Peak demographics from the EIU has some fascinating insight into the nature of the demographic changes in China that sit underneath the extraordinary prediction that the country’s working age population is set to peak this year (2013).
This sounds like a worrying prediction when we look at Japan, for example. However, underneath the words of the prediction, the urban working-age population will continue to grow through 2029 as the rural population shrinks. I had no idea that China’s “countryside is overpopulated: there are too many farmers working too little land.” and
“It is difficult to pinpoint exactly how many more workers the agricultural sector can afford to lose before a large impact on farm output is felt. However, most economists agree that another 100m or so is achievable. Coupled with the fact that the primary sector only accounts for 10% of GDP, it becomes clear that, when it comes to maintaining economic growth, the urban workforce is really the only one that matters.”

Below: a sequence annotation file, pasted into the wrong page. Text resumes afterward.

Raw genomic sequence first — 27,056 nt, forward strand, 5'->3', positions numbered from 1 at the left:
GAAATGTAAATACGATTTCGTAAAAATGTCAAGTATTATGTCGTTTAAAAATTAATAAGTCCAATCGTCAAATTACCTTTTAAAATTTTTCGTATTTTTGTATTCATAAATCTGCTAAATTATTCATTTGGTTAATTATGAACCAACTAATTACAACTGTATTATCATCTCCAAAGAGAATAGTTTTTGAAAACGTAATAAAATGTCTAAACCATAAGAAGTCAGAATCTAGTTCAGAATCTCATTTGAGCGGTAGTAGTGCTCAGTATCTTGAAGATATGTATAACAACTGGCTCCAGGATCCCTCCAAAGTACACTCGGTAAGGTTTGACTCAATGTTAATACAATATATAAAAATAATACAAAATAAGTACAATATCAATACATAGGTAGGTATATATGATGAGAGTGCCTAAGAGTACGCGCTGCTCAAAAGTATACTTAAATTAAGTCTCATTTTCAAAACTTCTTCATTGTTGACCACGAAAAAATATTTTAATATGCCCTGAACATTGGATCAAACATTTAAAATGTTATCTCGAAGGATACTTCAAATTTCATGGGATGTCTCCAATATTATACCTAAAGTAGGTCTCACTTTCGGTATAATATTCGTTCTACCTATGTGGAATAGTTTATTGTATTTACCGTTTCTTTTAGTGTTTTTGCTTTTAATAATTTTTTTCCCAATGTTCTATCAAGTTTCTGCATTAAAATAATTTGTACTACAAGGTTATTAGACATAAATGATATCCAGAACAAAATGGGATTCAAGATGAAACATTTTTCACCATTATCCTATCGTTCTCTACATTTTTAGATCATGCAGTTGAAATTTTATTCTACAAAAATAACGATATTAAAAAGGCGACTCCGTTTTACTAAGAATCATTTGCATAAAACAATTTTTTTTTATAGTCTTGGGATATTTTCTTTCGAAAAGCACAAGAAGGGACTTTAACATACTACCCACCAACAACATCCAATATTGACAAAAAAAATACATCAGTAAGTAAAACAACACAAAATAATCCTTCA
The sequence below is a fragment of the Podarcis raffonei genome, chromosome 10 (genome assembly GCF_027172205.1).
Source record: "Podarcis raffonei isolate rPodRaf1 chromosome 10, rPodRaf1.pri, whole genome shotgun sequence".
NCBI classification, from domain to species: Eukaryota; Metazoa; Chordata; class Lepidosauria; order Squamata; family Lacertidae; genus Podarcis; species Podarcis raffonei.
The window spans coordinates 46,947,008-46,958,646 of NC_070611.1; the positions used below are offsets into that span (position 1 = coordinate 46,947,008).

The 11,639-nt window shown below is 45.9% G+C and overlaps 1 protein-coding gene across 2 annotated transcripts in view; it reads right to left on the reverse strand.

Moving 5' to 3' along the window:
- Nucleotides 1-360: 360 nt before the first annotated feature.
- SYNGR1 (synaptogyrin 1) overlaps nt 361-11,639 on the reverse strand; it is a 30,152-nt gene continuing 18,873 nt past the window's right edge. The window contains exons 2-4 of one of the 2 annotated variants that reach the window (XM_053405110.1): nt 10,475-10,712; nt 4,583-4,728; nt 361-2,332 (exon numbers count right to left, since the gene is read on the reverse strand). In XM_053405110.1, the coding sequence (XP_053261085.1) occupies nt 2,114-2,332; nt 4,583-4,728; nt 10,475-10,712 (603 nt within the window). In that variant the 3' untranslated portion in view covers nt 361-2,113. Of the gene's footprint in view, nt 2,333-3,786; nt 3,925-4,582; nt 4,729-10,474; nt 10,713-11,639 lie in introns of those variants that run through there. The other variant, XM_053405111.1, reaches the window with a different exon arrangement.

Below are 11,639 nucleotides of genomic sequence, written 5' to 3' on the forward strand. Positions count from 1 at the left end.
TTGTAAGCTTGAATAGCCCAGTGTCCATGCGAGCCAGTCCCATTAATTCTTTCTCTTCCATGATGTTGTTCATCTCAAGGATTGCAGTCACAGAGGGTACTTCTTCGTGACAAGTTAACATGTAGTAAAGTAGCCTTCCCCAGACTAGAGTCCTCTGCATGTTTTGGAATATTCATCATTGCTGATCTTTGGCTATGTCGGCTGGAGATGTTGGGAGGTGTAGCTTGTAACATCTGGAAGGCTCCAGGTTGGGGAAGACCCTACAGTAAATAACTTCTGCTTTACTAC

The other factor that is often cited is a lack of young workers,
Yet the number of Chinese aged 16–24 increased from 196m to 210m between 2000 and 2010. The rise in urban areas is even greater. Where, then, did all the young workers go? The answer is simple: they went to school.
So there could be an issue of there being too many better-educated workers for the jobs available, but there won’t be too few of them for many, many years to come.
China may well need to move to, e.g., a two-child policy to continue its demographic growth, but not for many years yet.